While fear is often considered a great motivator, SC Congress New York keynote speakers Angelo Prado, product security director and Xiaoran Wang, senior product security engineer, both from Salesforce.com, used demonstrations and code displays to reveal just how vulnerable modern browsers are to attacks.
In the final keynote address of the event, Prado and Wang demonstrated a variety of attacks, as well as explaining how a user can verify that a link is valid. They also explained why some browsers make it impossible to confirm the validity of some links.
Prado demonstrated how common characters in a URL address might not be what they appear to be. Attackers can use non-alphanumeric characters, such as Cyrillic character that displays on computer screens as the letter “a” or a character that appears to be a period but is not. Sometimes, he said, that Japanese katakana character that looks similar to a forward slash with a little bend in it or the mathematical division slash, which appears as a “∕” but uses a different Unicode than the forward slash “/” generally used in URLs, can be used by an attacker to change what looks like a valid URL into one that directs to a malicious page.
While patches for vulnerabilities in applications such as Adobe Flash have become commonplace, Wang says, modern Web code designed to replace Flash has unpatched vulnerabilities. Wang demonstrated potential attack vectors using HTML5, the latest version of the web language designed to enable developers to take advantage of a variety of advanced web capabilities without running afoul with the security challenges in Flash.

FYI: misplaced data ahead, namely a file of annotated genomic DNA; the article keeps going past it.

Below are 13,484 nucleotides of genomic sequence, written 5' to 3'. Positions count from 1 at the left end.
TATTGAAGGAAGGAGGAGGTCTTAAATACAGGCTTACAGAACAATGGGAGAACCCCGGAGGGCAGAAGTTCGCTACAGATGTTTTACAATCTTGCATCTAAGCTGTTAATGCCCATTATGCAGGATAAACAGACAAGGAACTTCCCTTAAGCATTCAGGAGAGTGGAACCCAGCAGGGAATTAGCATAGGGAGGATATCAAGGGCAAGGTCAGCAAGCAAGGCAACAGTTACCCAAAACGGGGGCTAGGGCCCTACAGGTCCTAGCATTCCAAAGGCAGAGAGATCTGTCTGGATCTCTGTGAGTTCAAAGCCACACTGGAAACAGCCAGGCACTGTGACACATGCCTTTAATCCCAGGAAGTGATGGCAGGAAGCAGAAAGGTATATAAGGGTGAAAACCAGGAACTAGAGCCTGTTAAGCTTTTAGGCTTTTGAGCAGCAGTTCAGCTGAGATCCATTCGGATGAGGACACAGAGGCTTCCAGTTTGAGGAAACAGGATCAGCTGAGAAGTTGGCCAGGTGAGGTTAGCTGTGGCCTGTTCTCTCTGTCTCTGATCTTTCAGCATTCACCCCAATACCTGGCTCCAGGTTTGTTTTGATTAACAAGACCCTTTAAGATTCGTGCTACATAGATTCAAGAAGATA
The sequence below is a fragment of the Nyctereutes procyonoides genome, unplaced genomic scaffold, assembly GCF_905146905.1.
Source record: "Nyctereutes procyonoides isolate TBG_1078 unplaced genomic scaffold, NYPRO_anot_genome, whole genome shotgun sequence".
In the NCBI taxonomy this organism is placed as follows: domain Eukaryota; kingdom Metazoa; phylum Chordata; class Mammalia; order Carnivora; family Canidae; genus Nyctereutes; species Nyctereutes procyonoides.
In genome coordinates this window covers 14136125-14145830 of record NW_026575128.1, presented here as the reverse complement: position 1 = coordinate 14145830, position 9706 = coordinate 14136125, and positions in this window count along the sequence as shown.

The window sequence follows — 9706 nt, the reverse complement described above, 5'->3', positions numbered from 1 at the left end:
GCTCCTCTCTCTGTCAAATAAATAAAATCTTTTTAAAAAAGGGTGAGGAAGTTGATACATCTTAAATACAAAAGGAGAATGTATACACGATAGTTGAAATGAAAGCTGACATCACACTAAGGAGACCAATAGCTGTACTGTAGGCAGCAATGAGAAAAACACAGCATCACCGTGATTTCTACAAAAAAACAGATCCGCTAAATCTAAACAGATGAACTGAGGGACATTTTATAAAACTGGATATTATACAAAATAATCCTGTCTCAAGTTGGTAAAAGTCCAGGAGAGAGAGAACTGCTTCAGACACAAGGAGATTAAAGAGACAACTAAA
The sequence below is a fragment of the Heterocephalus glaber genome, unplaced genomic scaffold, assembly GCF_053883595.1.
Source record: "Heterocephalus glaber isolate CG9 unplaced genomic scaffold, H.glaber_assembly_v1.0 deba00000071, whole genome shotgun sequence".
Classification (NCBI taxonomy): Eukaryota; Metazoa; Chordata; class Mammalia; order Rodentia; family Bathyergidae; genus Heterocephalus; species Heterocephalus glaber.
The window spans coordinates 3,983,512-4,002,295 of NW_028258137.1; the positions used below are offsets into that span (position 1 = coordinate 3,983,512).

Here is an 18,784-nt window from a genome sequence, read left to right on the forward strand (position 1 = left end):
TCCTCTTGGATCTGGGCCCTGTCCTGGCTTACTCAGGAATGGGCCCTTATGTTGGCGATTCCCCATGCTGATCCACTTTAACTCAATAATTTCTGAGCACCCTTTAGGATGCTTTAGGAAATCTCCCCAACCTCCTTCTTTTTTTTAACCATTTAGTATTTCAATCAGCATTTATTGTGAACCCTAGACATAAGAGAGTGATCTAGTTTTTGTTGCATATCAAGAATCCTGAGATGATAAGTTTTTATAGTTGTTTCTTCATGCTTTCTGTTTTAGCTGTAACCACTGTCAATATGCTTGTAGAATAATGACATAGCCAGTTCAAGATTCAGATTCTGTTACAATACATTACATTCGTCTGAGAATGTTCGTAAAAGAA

A feature in HTML5 called Download Attribute allows a user to download a file directly from a link without first going to the page where the file exists, he said. A clever attacker can create an attribute to links directly to a malicious file that can run in the background even while the user downloads the image they expect to see.
Some common user activities, such as dragging and dropping an image from a web page into a document on the desktop can launch hidden, malicious code, Wang said. He showed how dragging a cute, kitten image from a web page can launch a hidden application designed to steal user credentials. But the user need not just drop the file onto a desktop; they also can launch an attack by dragging a malicious file from a web site onto a cloud-based drive.
The presentations also displayed issues with cross script filter bypasses, so-called Ghost Malware, and a variety of other approaches popular amongst cyber criminals. Even games can be attack vectors, Prado said. Even browser bugs that have existing patches still are vulnerable because not all users — corporate or consumer — take the time to update their software.